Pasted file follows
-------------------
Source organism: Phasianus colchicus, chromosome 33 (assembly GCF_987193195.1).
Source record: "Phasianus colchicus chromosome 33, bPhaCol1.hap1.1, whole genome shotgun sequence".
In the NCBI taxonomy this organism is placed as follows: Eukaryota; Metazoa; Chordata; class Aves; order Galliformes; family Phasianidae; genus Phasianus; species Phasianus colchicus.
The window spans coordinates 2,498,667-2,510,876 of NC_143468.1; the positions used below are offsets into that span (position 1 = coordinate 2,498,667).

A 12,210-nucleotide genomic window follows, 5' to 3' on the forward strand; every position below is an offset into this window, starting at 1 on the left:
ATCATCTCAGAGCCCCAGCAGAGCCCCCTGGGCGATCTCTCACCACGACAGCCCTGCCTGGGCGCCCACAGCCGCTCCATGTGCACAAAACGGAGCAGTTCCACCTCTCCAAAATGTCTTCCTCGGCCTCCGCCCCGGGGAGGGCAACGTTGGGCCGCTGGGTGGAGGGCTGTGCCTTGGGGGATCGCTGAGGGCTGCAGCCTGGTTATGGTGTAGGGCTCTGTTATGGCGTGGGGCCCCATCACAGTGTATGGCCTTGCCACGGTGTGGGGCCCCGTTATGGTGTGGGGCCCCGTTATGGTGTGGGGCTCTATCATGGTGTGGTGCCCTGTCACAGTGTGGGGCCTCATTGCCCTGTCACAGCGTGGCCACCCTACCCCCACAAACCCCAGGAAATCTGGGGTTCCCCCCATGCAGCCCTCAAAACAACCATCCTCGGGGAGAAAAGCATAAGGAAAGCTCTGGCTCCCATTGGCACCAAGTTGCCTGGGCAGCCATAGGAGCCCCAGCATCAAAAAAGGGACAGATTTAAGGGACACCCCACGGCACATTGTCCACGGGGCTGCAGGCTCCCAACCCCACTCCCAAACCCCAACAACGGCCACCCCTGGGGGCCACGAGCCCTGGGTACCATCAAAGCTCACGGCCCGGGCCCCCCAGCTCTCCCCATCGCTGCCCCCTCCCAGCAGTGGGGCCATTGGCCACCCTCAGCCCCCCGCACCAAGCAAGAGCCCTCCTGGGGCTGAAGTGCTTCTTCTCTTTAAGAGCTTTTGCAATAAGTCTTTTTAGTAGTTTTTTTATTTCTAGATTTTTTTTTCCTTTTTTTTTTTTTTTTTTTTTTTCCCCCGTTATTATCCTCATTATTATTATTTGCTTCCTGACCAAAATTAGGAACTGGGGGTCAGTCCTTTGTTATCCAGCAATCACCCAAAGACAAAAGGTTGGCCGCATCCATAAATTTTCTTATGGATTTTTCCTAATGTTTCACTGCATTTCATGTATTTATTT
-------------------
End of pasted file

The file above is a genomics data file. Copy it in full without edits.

Source organism: Phasianus colchicus, chromosome 33 (assembly GCF_987193195.1).
Source record: "Phasianus colchicus chromosome 33, bPhaCol1.hap1.1, whole genome shotgun sequence".
In the NCBI taxonomy this organism is placed as follows: Eukaryota; Metazoa; Chordata; class Aves; order Galliformes; family Phasianidae; genus Phasianus; species Phasianus colchicus.
The window spans coordinates 2,498,667-2,510,876 of NC_143468.1; the positions used below are offsets into that span (position 1 = coordinate 2,498,667).

A 12,210-nucleotide genomic window follows, 5' to 3' on the forward strand; every position below is an offset into this window, starting at 1 on the left:
ATCATCTCAGAGCCCCAGCAGAGCCCCCTGGGCGATCTCTCACCACGACAGCCCTGCCTGGGCGCCCACAGCCGCTCCATGTGCACAAAACGGAGCAGTTCCACCTCTCCAAAATGTCTTCCTCGGCCTCCGCCCCGGGGAGGGCAACGTTGGGCCGCTGGGTGGAGGGCTGTGCCTTGGGGGATCGCTGAGGGCTGCAGCCTGGTTATGGTGTAGGGCTCTGTTATGGCGTGGGGCCCCATCACAGTGTATGGCCTTGCCACGGTGTGGGGCCCCGTTATGGTGTGGGGCCCCGTTATGGTGTGGGGCTCTATCATGGTGTGGTGCCCTGTCACAGTGTGGGGCCTCATTGCCCTGTCACAGCGTGGCCACCCTACCCCCACAAACCCCAGGAAATCTGGGGTTCCCCCCATGCAGCCCTCAAAACAACCATCCTCGGGGAGAAAAGCATAAGGAAAGCTCTGGCTCCCATTGGCACCAAGTTGCCTGGGCAGCCATAGGAGCCCCAGCATCAAAAAAGGGACAGATTTAAGGGACACCCCACGGCACATTGTCCACGGGGCTGCAGGCTCCCAACCCCACTCCCAAACCCCAACAACGGCCACCCCTGGGGGCCACGAGCCCTGGGTACCATCAAAGCTCACGGCCCGGGCCCCCCAGCTCTCCCCATCGCTGCCCCCTCCCAGCAGTGGGGCCATTGGCCACCCTCAGCCCCCCGCACCAAGCAAGAGCCCTCCTGGGGCTGAAGTGCTTCTTCTCTTTAAGAGCTTTTGCAATAAGTCTTTTTAGTAGTTTTTTTATTTCTAGATTTTTTTTTCCTTTTTTTTTTTTTTTTTTTTTTTCCCCCGTTATTATCCTCATTATTATTATTTGCTTCCTGACCAAAATTAGGAACTGGGGGTCAGTCCTTTGTTATCCAGCAATCACCCAAAGACAAAAGGTTGGCCGCATCCATAAATTTTCTTATGGATTTTTCCTAATGTTTCACTGCATTTCATGTATTTATTT